Big Pimpin' Spending Cheese
Plenty of love in the heart of the city at Jay-Z's ACL Live appearance
Here’s a puzzle: You’re a credit card company — with a reputation for serving the wealthy — rolling out a new program that enables your cardholders to earn discounts and perks for tweeting about the purchases that they’re about to make. How do you promote this new program that rewards people for something that seems a lot like conspicuous consumption?
By hiring the guy who brought the phrase “big pimpin’ / spendin’ cheese” into the national lexicon to perform an exclusive concert for a small selection of your cardholders who work in the tech industry and attended SXSW Interactive, naturally.
And thus did Jay-Z descend upon SXSW, sponsored by American Express, to promote the new Amex Sync program.
Though he strolled onto the stage of the Moody Theater at ACL Live 36 minutes late (he needed a police escort to get to the venue from the airport), nobody much seemed to care – the mere fact that they were all in the presence of Jay-Z, for free, on a Monday night, seemed to be enough for the assembled techies. The fact that Jay’s set was a straight-up greatest hits performance helped, too – entering to the sample of Russell Crowe from Gladiator shouting “Are you not entertained?!” that opens “What More Can I Say?”, he delivered almost exactly what an audience could want from a Jay-Z show for 75 minutes. (Almost – there was a weird excursion into Kingdom Come’s much-maligned Coldplay collaboration “Beach Chair” toward the end of the set that stole some momentum from the room.)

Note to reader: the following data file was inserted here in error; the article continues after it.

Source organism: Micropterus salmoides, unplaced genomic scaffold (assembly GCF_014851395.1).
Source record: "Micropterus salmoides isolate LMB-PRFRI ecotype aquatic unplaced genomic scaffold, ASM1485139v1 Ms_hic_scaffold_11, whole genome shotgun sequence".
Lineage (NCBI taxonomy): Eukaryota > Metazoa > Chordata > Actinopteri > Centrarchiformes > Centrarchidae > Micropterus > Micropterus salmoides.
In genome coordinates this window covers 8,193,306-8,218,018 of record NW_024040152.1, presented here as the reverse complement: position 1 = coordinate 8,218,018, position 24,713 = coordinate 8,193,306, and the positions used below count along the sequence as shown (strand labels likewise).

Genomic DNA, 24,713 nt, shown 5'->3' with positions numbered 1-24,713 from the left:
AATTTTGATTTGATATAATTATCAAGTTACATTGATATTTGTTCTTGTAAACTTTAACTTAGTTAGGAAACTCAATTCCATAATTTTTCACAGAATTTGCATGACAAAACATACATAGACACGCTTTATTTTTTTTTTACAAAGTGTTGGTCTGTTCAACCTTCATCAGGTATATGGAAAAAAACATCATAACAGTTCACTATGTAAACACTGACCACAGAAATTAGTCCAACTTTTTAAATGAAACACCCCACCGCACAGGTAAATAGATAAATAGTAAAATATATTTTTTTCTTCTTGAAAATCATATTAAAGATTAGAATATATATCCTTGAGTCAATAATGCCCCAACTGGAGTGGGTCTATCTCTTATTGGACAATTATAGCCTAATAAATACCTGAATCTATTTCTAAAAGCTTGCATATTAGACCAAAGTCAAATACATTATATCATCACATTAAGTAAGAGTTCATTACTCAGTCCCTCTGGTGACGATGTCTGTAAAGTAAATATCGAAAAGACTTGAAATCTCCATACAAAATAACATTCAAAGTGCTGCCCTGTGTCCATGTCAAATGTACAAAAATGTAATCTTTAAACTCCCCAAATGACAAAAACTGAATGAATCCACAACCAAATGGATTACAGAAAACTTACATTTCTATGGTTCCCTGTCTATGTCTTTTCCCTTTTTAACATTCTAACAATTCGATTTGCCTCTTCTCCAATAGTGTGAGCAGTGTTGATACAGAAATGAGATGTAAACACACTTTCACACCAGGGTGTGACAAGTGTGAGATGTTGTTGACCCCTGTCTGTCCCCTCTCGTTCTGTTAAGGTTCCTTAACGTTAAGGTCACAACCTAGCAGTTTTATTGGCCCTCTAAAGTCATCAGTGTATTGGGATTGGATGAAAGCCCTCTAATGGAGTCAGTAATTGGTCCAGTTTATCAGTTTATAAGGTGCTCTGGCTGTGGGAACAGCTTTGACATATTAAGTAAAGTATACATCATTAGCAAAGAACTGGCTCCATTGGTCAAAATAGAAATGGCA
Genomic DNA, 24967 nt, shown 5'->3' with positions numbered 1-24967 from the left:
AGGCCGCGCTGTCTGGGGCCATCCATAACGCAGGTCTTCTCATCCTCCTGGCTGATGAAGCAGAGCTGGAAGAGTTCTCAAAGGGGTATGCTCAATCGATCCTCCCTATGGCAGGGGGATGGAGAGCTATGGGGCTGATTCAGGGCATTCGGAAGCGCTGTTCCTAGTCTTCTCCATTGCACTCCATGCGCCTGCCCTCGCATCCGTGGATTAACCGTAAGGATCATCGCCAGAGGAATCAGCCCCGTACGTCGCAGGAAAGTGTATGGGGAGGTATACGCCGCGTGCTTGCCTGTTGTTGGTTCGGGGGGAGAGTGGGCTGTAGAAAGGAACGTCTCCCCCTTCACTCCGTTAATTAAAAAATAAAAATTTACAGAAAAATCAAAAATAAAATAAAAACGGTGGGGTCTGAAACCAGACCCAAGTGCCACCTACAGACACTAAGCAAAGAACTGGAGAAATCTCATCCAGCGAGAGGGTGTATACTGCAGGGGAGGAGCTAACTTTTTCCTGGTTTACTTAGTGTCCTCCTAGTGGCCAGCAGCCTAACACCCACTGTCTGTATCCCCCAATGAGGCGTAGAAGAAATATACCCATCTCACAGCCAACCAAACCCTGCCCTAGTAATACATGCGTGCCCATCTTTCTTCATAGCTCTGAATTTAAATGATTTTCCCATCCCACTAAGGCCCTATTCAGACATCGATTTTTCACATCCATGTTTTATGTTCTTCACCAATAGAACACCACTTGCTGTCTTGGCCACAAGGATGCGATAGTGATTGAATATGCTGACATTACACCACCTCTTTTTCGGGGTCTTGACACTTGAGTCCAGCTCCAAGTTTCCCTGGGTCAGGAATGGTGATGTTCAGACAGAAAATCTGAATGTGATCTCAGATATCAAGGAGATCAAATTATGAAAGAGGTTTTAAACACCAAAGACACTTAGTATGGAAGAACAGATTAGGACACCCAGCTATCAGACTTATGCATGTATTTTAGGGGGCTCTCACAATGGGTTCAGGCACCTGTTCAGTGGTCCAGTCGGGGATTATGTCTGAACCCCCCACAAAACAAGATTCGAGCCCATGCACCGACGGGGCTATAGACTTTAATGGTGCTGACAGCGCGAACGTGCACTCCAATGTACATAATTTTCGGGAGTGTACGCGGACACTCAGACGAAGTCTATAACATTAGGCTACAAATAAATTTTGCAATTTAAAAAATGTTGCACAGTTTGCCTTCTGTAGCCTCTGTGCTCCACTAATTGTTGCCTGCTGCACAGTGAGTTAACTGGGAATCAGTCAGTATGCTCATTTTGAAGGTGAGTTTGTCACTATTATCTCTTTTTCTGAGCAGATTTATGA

Still, who cares about that? Jay was in total control of the 2,700-person room, calm and smooth and clearly having fun from the first moment, shouting out SXSW and happy to be there. Backed by a semi-live band — a drummer, two keyboards, and a sampler/DJ who sometimes made the other three irrelevant –—Jay seemed downright triumphant. This was a crowd that belonged to him, for sure.
It wasn’t just the hits, either — though that helped. Jay-Z has never topped lists of “great live performers,” but on Monday night, he seemed as though he ought to: his delivery was punctual and unhurried for an hour-plus, his energy was high, and he owned the crowd throughout the night. When his daughter, Blue Ivy™, was born in January, reports were that Jay would no longer be using the word “bitch” in his lyrics. Though he later clarified that he hadn’t said that, it wasn’t an issue at ACL Live during “99 Problems” — all he had to do was turn the mic toward the crowd after uttering the words, “If you’re having girl problems / I feel bad for you son,” and the audience would ecstatically shout the rest.
During “Run This Town,” the emcee was surprisingly insistent that the audience deliver the Rhianna parts; in “Heart Of The City,” from 2001’s The Blueprint, Jay ended the song by insisting that he crowd repeat the Bobby “Blue” Bland sample that outros the tune three times — 2,700 voices warbling, “Ain’t no love / in the heart of the city / ain’t no love / in the heart of toooooown” as one at his behest, a power that few but Jay-Z possess.
There was audience participation, there were hits (“I got a million of these,” he boasted, seemingly only a slight exaggeration as he played radio staple after radio staple), and there was showing off, as Jay frequently silenced his band to drop verses a capella. There was a lot of excitement, as the audience — mostly from New York, if the cheers when Jay asked where everyone was from during “Empire State Of Mind” were any indication — realized just how intimate ACL Live is as a venue, and, by extension, how close they were to Jay-Z himself.
There were occasional surprises — like the down-tempo, introspective “Beach Chair” — and a shout-out to parents (“the first one,” Jay explained) before “Glory,” the song he penned to pay tribute to the joys of new fatherhood. There was a coda of massive hits — “Hard Knock Life,” followed by “Empire State Of Mind” — and then an encore (“Encore”), followed by a capacity crowd still chanting “Ho-Va! Ho-Va!”
In short, there was plenty of love in the heart of the city from a bunch of Twittering Amex cardholders, and it never even seemed that weird.